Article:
Addressing racism through the Immaculate Heart of Mary
On June 21, 2020, the feast of the Immaculate Heart of Mary, the diocesan patroness, Bishop W. Shawn McKnight delivered a homily at the Cathedral of St. Joseph, in which he called on Catholics to purify their hearts of the evil of racism. “Our devotion to the Immaculate Heart of Mary forces us to contemplate the full reality of what we see happening throughout our nation as we continue to grow in our awareness of the evil of racism,” he said. The full text of the homily follows.
Today we celebrate the feast of the principal patroness of our diocese under the title of the Immaculate Heart of Mary.
First, a word about patrons. Every parish has a title, often under the name of a saint, like St. Joseph for the Cathedral parish.
The practice of having patrons or patronesses makes a connection between the community of faith and the saint under their patronage. We seek their protection as we contemplate their particular virtues or role in salvation history.
When the Diocese of Jefferson City was established in 1956, Bishop Marling proclaimed that the Immaculate Heart of Mary would be our patroness.
This rounds out a “trinity” of Marian titles that we can claim: We have Our Lady of Guadalupe as the Patroness of the Americas. And we have the Immaculate Conception of the Blessed Virgin Mary as our national patroness.
With our particular Marian patroness, the connection is made between the Blessed Virgin Mary and the Sacred Heart of Jesus. These twin feasts of the Sacred Hearts celebrated this weekend cause us to contemplate their meaning together:
The heart is an essential part of the human body, the part most apt to symbolize the essence of who we are. We die if our heart stops beating.
The Sacred Heart of Jesus is thus a symbol of his humanity. Jesus was not like a human, he WAS human—fully human and fully divine. Except for sin, he took on all the mental and physical frailties and the limitations we all face from nature.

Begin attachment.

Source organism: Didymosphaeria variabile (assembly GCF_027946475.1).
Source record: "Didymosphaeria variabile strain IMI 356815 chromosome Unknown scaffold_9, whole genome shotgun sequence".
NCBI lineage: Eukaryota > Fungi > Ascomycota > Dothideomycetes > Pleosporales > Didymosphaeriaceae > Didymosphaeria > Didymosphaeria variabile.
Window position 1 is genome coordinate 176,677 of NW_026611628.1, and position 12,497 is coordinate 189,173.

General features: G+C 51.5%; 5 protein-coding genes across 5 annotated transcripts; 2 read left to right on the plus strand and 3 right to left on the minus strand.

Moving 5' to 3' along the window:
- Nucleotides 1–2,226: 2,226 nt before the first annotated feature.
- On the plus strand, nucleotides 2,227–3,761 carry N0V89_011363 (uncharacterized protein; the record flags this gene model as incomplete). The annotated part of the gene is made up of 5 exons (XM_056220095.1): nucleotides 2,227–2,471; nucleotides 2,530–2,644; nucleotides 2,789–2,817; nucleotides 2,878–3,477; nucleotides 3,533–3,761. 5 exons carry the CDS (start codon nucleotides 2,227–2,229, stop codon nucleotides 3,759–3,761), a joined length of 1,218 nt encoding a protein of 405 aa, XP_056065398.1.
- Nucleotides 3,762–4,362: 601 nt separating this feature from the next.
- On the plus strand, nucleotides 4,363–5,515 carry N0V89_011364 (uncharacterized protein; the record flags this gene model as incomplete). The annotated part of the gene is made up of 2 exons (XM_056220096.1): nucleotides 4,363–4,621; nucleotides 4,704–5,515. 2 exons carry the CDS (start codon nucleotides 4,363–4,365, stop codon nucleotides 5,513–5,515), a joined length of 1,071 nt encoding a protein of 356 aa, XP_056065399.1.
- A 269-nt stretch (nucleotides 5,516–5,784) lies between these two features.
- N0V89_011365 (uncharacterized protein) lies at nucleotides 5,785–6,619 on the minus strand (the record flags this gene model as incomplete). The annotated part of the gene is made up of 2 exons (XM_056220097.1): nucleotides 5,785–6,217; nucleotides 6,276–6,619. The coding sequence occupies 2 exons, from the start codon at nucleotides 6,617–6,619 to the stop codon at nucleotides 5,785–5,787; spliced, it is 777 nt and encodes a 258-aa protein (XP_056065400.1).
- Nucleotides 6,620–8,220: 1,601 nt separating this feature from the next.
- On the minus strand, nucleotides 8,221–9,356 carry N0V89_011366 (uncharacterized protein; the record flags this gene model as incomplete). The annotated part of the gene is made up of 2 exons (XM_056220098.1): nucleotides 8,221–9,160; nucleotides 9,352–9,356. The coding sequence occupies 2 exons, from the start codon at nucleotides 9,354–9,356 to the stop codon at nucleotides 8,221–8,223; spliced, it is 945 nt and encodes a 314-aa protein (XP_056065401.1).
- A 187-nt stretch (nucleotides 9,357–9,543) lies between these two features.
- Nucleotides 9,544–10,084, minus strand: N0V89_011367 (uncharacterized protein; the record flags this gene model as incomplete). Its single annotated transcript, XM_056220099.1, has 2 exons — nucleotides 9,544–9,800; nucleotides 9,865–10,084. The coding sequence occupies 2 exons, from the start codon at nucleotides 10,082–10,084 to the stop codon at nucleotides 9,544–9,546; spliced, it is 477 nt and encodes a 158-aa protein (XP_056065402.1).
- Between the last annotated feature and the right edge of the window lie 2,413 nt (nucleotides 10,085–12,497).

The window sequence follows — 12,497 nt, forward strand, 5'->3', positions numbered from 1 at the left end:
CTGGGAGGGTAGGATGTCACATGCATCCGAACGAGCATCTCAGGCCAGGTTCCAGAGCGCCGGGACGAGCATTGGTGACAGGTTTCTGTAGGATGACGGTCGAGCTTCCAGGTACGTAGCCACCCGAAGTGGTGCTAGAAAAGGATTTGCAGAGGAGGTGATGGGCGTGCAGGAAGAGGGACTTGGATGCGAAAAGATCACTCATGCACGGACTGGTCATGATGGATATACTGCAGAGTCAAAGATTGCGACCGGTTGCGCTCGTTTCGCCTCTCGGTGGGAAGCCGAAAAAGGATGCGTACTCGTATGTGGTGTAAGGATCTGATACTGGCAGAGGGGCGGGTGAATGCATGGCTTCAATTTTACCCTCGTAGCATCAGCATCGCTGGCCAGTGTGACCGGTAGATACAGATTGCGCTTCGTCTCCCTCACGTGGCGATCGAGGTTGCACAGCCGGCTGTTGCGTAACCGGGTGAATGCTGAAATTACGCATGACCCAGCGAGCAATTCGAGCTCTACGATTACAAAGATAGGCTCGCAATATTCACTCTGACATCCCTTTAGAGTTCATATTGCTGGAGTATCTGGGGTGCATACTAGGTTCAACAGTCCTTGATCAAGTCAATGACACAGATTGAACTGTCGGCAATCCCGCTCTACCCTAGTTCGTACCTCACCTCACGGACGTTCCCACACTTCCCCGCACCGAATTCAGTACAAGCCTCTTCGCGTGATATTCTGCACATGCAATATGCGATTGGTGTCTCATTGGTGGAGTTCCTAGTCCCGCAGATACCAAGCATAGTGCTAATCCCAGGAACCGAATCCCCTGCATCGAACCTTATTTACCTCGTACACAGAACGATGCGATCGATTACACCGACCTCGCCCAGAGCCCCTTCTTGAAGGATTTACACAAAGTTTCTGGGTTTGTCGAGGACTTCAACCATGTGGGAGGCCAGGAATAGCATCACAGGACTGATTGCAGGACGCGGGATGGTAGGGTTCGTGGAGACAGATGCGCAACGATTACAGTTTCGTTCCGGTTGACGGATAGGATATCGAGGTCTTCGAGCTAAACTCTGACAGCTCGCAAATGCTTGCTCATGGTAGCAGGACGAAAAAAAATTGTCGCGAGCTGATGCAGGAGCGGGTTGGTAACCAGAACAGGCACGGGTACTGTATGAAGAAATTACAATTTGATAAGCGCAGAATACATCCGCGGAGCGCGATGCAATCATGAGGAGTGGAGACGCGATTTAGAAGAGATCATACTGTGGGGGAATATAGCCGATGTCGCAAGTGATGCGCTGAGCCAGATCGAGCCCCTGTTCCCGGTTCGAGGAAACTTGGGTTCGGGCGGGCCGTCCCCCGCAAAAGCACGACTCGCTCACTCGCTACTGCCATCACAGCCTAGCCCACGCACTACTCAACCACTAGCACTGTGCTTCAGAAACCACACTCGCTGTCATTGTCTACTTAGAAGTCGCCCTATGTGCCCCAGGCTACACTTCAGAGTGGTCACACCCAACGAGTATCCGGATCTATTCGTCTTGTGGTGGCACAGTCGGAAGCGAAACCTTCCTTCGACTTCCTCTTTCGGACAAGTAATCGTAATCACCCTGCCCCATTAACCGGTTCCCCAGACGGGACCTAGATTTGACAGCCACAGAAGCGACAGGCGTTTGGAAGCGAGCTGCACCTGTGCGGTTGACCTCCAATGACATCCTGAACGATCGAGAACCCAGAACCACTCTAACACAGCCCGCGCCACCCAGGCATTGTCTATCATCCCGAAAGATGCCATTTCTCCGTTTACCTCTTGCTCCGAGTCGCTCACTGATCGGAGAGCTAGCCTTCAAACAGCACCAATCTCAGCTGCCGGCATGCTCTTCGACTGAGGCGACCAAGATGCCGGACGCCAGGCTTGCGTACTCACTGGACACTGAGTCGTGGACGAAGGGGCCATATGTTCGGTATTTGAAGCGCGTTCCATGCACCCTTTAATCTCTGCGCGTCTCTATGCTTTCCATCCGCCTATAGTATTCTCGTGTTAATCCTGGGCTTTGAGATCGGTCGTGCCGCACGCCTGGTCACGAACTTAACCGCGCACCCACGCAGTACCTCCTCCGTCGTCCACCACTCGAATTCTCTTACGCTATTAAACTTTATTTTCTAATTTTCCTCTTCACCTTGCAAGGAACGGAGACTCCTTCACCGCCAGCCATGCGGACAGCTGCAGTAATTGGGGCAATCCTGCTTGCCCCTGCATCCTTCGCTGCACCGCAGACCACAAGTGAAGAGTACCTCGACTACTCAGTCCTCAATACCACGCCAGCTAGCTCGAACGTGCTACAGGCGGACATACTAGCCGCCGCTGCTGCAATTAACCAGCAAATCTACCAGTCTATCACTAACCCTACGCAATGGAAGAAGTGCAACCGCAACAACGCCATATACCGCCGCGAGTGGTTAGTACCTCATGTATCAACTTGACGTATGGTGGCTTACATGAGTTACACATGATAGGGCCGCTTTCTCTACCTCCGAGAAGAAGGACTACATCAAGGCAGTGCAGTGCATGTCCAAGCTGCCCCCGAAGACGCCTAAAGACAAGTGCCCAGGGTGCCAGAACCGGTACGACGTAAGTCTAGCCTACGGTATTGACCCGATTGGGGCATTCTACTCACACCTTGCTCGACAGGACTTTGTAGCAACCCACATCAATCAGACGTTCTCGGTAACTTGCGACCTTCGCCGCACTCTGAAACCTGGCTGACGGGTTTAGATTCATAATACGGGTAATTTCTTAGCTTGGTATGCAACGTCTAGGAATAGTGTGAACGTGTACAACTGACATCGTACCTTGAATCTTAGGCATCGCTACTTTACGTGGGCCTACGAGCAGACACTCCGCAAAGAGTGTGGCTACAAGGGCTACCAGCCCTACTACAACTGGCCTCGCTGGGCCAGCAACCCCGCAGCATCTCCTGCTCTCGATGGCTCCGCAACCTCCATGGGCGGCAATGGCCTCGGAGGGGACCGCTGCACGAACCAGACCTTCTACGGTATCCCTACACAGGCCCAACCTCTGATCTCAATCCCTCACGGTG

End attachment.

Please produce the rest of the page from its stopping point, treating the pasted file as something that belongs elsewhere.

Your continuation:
Devotion to the Sacred Heart seals our true faith in the humanity of the God Man, Jesus Christ. The Sacred Heart symbolizes the profound mystery of God loving us with a human heart.
Devotion to the Immaculate Heart of Mary also manifests the interplay between the human and divine, but from the opposite perspective. In Mary’s Immaculate Heart, we see a human being fully immersed in God’s merciful grace and love.
The Immaculate Heart of Mary stands as a symbol of the salvation of the whole human race. When we have God at the center of our hearts, the center of our lives, as Mary did completely and without fail, we can experience the limitless love of God which purifies our hearts of all weakness and sinfulness.
The love of God in the human heart enables heroic actions, the practice of reconciliation, and the ability to “love one another as I have loved you.” Mary was the perfect mother, the perfect disciple, and no other human being, except her divine Son, ever loved others more than she.
Our devotion to the Immaculate Heart of Mary, therefore, forces us to contemplate the full reality of what we see happening throughout our nation as we continue to grow in our awareness of the evil of racism.
We need first to purify our own hearts from any blemish of this kind of evil, which is contrary to the love of God.
The difficulty with racism is that it is often very subtle. Very few individuals think of themselves as racist, even as they may harbor prejudices of all kinds in their hearts.
We who are white are often unaware of what people of other races experience in life, even in simple things like going to a store and being treated suspiciously because of the color of one’s skin. Too many good and faithful Catholics remain unaware of the connection between institutional racism and the continued erosion of the sanctity of life.
Because of the spiritual danger it presents, the bishops of the United States issued a pastoral letter, “Open Wide Your Hearts,” against racism in November 2018.
In it the bishops teach that racism arises when — either consciously or unconsciously — a person holds that his or her own race or ethnicity is superior, and therefore judges persons of other races or ethnicities as inferior and unworthy of equal regard.
When this conviction or attitude leads individuals or groups to exclude, ridicule, mistreat, or unjustly discriminate against persons on the basis of their race or ethnicity, it is sinful.
Racist acts are sinful because they violate justice. They reveal a failure to acknowledge the human dignity of the persons offended, to recognize them as the neighbors Christ calls us to love (Mt 22:39).
Racism occurs when a person ignores the fundamental truth that, because all humans share a common origin, we are all brothers and sisters, all equally made in the image of God.